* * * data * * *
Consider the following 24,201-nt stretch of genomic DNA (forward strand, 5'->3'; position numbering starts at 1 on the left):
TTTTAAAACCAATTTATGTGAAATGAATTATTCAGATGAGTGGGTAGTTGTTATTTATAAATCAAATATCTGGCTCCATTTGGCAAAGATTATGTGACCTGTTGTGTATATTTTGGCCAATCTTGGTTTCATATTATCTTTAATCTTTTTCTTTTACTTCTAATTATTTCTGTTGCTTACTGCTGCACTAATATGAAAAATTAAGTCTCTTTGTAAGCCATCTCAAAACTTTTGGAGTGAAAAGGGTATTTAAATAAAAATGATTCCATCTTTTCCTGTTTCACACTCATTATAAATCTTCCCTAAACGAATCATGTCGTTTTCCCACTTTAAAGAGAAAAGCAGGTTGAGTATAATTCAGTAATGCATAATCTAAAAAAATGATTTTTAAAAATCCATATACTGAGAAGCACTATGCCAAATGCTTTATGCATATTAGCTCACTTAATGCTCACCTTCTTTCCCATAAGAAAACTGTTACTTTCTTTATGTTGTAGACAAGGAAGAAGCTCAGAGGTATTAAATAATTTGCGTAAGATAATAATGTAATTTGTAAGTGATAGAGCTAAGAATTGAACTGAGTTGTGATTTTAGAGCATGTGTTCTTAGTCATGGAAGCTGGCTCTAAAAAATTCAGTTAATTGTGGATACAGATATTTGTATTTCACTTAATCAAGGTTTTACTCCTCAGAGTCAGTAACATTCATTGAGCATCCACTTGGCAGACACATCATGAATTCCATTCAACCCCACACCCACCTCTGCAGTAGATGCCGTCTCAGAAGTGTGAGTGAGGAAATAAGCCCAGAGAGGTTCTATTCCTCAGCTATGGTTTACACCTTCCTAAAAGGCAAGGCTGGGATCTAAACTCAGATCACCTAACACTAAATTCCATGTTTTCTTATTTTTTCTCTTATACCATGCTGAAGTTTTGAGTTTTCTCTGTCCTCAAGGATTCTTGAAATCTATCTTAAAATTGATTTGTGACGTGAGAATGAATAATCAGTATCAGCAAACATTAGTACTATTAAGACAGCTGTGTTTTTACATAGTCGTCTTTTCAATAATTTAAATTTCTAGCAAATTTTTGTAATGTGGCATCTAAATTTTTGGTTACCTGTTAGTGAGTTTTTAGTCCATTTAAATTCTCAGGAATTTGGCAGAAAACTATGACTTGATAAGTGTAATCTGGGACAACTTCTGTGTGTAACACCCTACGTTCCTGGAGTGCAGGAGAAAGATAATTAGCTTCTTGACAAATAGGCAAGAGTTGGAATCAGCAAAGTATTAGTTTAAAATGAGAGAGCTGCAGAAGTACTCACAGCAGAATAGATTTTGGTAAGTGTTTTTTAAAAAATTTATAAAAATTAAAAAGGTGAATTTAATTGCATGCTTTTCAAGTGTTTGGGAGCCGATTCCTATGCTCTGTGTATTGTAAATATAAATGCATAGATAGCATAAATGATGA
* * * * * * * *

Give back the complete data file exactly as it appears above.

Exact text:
Consider the following 24,201-nt stretch of genomic DNA (forward strand, 5'->3'; position numbering starts at 1 on the left):
TTTTAAAACCAATTTATGTGAAATGAATTATTCAGATGAGTGGGTAGTTGTTATTTATAAATCAAATATCTGGCTCCATTTGGCAAAGATTATGTGACCTGTTGTGTATATTTTGGCCAATCTTGGTTTCATATTATCTTTAATCTTTTTCTTTTACTTCTAATTATTTCTGTTGCTTACTGCTGCACTAATATGAAAAATTAAGTCTCTTTGTAAGCCATCTCAAAACTTTTGGAGTGAAAAGGGTATTTAAATAAAAATGATTCCATCTTTTCCTGTTTCACACTCATTATAAATCTTCCCTAAACGAATCATGTCGTTTTCCCACTTTAAAGAGAAAAGCAGGTTGAGTATAATTCAGTAATGCATAATCTAAAAAAATGATTTTTAAAAATCCATATACTGAGAAGCACTATGCCAAATGCTTTATGCATATTAGCTCACTTAATGCTCACCTTCTTTCCCATAAGAAAACTGTTACTTTCTTTATGTTGTAGACAAGGAAGAAGCTCAGAGGTATTAAATAATTTGCGTAAGATAATAATGTAATTTGTAAGTGATAGAGCTAAGAATTGAACTGAGTTGTGATTTTAGAGCATGTGTTCTTAGTCATGGAAGCTGGCTCTAAAAAATTCAGTTAATTGTGGATACAGATATTTGTATTTCACTTAATCAAGGTTTTACTCCTCAGAGTCAGTAACATTCATTGAGCATCCACTTGGCAGACACATCATGAATTCCATTCAACCCCACACCCACCTCTGCAGTAGATGCCGTCTCAGAAGTGTGAGTGAGGAAATAAGCCCAGAGAGGTTCTATTCCTCAGCTATGGTTTACACCTTCCTAAAAGGCAAGGCTGGGATCTAAACTCAGATCACCTAACACTAAATTCCATGTTTTCTTATTTTTTCTCTTATACCATGCTGAAGTTTTGAGTTTTCTCTGTCCTCAAGGATTCTTGAAATCTATCTTAAAATTGATTTGTGACGTGAGAATGAATAATCAGTATCAGCAAACATTAGTACTATTAAGACAGCTGTGTTTTTACATAGTCGTCTTTTCAATAATTTAAATTTCTAGCAAATTTTTGTAATGTGGCATCTAAATTTTTGGTTACCTGTTAGTGAGTTTTTAGTCCATTTAAATTCTCAGGAATTTGGCAGAAAACTATGACTTGATAAGTGTAATCTGGGACAACTTCTGTGTGTAACACCCTACGTTCCTGGAGTGCAGGAGAAAGATAATTAGCTTCTTGACAAATAGGCAAGAGTTGGAATCAGCAAAGTATTAGTTTAAAATGAGAGAGCTGCAGAAGTACTCACAGCAGAATAGATTTTGGTAAGTGTTTTTTAAAAAATTTATAAAAATTAAAAAGGTGAATTTAATTGCATGCTTTTCAAGTGTTTGGGAGCCGATTCCTATGCTCTGTGTATTGTAAATATAAATGCATAGATAGCATAAATGATGA